Propagating Mother Plant
Ready to propagate the baby plants out of your Pilea plants? One of the most appealing features of this plant is how simple it is to propagate by removing the endless supply of offsets and runners it produces. And by that, the mother plant should be given essential care to grow baby plants!
Now, here’s how you will propagate your Pilea peperomioides:
You’ll notice a lot of growth points or “offsets” after the parent plant reaches a specific maturity level. The primary stem will be the largest, and smaller counterparts will emerge as miniature wooden stems with small leaves.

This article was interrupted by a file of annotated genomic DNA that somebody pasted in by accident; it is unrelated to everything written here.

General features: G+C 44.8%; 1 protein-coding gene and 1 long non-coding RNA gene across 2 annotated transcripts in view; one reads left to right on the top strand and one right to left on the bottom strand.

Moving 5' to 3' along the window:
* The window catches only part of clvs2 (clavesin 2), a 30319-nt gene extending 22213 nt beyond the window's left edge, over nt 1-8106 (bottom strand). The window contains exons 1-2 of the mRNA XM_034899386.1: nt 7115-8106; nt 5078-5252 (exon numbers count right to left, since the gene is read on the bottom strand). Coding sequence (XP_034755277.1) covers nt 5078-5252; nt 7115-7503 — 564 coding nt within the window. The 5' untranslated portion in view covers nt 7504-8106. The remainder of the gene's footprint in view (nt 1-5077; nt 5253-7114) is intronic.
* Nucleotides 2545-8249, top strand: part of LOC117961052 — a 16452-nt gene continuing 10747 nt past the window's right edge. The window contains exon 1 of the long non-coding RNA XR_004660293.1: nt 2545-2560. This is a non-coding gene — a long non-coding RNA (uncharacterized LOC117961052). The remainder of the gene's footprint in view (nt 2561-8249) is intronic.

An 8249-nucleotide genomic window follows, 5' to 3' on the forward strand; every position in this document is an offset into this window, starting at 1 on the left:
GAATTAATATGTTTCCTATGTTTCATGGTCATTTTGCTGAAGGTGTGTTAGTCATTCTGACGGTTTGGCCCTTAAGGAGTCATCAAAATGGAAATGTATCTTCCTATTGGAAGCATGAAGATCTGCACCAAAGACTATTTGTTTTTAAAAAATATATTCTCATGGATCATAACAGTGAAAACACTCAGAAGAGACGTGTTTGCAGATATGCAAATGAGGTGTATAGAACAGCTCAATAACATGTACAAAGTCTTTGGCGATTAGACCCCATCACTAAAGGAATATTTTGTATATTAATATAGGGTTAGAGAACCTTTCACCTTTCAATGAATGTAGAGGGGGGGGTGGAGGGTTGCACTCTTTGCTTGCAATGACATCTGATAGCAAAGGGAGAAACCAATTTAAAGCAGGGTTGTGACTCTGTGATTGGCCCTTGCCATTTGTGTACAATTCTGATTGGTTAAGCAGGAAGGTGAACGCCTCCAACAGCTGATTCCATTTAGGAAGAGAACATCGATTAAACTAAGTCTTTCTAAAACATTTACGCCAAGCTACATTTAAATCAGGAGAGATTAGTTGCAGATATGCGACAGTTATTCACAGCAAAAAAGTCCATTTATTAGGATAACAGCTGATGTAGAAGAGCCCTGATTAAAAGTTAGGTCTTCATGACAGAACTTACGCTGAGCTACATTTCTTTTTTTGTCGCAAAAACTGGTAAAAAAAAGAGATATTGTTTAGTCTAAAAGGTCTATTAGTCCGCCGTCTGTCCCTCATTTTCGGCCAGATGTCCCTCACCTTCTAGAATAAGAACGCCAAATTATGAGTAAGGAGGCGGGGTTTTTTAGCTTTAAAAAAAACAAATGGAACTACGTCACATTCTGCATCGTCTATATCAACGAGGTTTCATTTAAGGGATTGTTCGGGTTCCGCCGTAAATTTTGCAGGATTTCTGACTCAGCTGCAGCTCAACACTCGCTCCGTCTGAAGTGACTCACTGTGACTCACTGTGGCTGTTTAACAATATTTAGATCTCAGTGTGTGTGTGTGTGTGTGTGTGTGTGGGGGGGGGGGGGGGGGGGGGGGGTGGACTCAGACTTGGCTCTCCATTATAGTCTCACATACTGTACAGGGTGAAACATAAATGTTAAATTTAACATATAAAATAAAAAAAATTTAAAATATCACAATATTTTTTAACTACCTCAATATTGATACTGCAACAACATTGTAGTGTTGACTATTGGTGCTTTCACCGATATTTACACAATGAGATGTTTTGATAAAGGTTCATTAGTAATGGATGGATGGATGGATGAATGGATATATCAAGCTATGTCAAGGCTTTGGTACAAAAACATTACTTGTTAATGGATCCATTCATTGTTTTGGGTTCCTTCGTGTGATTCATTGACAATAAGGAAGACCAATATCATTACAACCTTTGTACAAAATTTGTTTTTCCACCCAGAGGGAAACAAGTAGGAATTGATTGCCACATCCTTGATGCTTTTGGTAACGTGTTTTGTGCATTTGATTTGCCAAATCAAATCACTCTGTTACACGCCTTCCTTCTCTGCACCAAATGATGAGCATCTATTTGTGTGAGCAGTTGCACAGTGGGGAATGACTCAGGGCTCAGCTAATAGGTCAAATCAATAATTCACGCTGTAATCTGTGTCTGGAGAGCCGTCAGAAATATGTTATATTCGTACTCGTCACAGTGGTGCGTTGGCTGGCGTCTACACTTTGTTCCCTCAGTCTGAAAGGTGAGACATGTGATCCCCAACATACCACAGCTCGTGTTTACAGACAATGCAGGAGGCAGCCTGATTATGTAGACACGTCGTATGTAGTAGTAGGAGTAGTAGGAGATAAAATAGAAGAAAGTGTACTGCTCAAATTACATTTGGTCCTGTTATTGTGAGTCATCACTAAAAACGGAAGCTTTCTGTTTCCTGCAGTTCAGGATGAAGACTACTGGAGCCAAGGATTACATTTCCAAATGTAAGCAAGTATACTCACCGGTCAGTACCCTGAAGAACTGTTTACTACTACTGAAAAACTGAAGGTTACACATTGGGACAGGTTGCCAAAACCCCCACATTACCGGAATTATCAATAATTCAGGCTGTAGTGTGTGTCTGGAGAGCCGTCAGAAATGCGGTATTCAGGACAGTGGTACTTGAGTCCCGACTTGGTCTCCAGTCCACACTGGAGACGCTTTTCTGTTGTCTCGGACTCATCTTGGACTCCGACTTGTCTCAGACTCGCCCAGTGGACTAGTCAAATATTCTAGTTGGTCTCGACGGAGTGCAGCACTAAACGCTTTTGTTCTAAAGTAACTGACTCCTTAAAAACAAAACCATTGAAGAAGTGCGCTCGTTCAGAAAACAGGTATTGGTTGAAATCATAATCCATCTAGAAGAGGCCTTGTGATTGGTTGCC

To remove the baby plant from the mother plant, gently dig around in the dirt to reveal the offshoot’s roots. Then cut the main root an inch or two below the earth using a clean knife or pruning scissors.
Move the split cutting into damp soil in a separate potting container as soon as possible.
Keep moist soil (but not wet) until the new plant has established a root system in the new container, then resume your regular watering and fertilizer routine. You can now notice the baby plant’s roots are fully established, and you can put it into its new pot.
Because a Chinese money plant is hardy down to USDA zone 10, most gardeners will grow it in a small pot inside. The Missionary plant is perfect for your yard if you live in a tropical or subtropical climate.
Potting and Pruning